Designed by Guy Hollaway Architects, the Curious Brewery at Ashford, Kent, combines two functions in a single ‘supershed’: alongside the stainless pipes and vats of the production facility is a new visitor attraction comprising space for tastings, a shop, restaurant and bar. “The building makes a bold statement about modern brewing in Britain”, says the architect, “with a suitably ‘curious’ black facade which gives little away until visitors step inside where it then opens up the modern brewing process to visitors with an immersive approach to the brand experience”.
A sense of the theatricality of brewing also extends to the production facility. Several of the brewery’s giant tanks, including grain and yeast silos, are located on the outside of the building, gleaming against the black flank of the shed, and together with metal stairs and ladders lend a hi-tech air. A 10-metre-wide, six-metre-high glazed elevation also displays the processes taking place inside.
Twenty-one fermentation tanks mean that the brewer can hold up to 170,000 pints of beer on site, but also brew in smaller batches as required for freshness and taste. The whole manufacturing process is located on the ground floor, within a double-height space, and incorporates a 15-metre turntable to the rear of the building to allow efficient import of raw materials and export of beer.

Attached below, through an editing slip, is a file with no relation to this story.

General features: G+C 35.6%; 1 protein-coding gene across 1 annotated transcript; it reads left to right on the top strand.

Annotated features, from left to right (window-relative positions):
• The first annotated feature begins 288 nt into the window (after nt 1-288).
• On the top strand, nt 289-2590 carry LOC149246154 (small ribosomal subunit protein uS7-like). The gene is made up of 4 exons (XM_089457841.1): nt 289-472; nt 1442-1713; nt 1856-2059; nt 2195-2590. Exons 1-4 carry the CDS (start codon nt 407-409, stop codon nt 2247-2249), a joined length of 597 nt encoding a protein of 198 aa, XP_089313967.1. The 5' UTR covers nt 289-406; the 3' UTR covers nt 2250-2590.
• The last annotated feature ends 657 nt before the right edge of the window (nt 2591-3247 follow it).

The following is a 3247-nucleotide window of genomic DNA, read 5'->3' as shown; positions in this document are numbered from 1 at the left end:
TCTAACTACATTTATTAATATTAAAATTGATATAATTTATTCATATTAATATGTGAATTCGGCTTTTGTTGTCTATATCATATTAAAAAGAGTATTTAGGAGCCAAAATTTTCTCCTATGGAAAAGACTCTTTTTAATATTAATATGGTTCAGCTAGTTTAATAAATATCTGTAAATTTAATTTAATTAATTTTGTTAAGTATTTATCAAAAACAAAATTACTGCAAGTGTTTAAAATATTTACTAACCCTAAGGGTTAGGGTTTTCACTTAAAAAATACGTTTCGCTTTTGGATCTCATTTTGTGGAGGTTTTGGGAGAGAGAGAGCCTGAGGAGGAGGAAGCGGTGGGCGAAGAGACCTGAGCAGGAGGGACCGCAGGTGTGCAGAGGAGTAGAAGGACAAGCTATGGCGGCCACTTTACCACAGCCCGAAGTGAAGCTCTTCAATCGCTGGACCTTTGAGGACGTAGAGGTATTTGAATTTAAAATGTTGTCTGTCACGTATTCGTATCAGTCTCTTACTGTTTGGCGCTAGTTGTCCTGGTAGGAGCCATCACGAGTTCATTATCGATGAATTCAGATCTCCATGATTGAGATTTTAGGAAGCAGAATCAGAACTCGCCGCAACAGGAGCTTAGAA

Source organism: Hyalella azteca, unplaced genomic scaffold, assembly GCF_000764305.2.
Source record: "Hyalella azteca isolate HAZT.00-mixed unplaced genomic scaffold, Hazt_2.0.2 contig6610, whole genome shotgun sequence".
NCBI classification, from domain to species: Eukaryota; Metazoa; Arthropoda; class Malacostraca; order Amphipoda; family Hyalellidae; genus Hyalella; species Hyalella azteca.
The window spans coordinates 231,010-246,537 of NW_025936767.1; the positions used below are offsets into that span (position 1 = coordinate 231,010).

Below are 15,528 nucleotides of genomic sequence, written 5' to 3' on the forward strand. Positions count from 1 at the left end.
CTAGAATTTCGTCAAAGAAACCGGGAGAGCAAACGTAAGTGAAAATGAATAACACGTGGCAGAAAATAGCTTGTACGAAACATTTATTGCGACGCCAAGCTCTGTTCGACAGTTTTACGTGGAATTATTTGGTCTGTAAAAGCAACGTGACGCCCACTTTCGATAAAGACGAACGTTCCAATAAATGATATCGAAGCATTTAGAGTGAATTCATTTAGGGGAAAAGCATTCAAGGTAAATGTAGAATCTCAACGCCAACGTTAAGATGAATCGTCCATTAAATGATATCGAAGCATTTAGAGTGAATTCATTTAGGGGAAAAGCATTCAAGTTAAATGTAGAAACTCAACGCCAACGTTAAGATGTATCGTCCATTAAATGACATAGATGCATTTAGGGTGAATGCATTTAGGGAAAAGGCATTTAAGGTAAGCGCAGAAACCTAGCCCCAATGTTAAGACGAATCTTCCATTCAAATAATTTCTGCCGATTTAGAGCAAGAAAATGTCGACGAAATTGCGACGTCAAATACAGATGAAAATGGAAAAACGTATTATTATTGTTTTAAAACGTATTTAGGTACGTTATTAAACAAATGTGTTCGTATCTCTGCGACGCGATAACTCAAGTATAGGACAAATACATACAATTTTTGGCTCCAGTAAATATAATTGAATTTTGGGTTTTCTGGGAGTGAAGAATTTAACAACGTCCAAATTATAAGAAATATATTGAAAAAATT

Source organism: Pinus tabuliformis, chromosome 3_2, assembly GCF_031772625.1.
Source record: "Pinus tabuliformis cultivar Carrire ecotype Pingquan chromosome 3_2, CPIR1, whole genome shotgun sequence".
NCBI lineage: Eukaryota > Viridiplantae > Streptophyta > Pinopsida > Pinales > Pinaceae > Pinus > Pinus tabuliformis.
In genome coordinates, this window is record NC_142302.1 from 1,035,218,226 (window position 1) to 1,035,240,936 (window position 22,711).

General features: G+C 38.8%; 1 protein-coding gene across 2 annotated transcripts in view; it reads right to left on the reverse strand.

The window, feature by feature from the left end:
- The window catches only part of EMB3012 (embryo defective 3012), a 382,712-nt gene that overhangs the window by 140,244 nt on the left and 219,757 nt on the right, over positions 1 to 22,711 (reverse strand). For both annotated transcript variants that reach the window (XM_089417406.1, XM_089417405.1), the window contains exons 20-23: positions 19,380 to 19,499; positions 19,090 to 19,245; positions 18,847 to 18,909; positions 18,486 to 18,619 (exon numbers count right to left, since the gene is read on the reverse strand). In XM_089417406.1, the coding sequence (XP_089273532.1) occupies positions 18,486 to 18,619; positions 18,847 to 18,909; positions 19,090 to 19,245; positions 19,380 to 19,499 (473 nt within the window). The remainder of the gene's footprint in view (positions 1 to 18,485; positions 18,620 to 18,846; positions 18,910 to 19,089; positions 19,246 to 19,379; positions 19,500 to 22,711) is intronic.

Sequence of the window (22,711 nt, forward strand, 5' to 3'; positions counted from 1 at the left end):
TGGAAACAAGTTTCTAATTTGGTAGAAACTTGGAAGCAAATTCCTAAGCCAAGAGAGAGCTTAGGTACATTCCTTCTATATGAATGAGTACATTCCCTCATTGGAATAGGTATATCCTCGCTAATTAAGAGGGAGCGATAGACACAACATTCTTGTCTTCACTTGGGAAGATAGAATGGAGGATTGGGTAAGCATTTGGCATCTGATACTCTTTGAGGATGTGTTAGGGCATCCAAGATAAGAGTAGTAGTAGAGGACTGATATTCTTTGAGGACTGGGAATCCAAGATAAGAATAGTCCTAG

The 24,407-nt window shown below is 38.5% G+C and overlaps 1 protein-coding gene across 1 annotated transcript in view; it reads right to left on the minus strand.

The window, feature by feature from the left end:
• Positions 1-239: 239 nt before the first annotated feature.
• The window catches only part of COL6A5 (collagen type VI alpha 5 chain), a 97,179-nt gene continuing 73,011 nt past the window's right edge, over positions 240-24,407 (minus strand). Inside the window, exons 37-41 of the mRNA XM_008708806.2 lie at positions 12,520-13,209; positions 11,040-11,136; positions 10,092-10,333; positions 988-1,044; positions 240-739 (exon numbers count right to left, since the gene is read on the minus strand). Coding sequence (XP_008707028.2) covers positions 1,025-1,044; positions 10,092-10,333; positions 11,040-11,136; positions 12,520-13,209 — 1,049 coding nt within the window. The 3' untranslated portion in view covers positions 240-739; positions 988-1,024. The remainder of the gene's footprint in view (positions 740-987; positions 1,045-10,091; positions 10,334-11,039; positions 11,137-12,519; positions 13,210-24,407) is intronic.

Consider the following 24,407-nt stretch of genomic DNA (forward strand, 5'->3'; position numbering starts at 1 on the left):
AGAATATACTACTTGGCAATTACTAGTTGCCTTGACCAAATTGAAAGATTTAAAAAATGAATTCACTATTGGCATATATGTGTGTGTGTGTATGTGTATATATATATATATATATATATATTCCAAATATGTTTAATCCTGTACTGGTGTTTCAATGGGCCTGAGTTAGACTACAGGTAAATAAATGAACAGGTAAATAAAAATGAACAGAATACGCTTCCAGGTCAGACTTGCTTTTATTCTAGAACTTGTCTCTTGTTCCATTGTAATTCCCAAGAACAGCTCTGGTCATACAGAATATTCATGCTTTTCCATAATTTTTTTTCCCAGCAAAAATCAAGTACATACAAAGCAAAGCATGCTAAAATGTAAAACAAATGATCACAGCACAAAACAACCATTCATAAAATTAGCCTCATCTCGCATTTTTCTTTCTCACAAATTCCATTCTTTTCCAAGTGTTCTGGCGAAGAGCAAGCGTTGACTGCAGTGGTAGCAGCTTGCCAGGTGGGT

Visitor facilities are located at one end, where the building rises to a pitched roof to give additional capacity internally, and some external architectural presence to the most prominent corner of the site.
The 4,000-square-foot first-floor restaurant and bar are “a British take on the concept of the German beer hall”, says the architect. The space features long tables, high ceilings and internal windows into the brewhouse below. Beer is piped directly from on-site tanks. “A modern industrial aesthetic complements the industrial processes on show with a palette of self-coloured steel for balustrading, bar glass storage and shelving, grey resin motion floor, and simple white metro tiles”, says the architect. The bar features a charred Kebony timber front and waxed steel bar top. A black aluminium lattice ceiling creates the perfect acoustic environment and references the external black diamond cladding.
A bar and shop at the front of the brewery lead to landscaped garden inspired by the Kent coastline at Dungeness, and featuring the raw hop and barley ingredients used in Curious Beer.
Sited next to Ashford International Station, the facility is highly visible. “This is a brewery in the great tradition of the way we Brits used to do breweries,” says Gareth Bath of owner Chapel Down Group. “It is an integral part of its setting, a local employer and a focal point for the town”.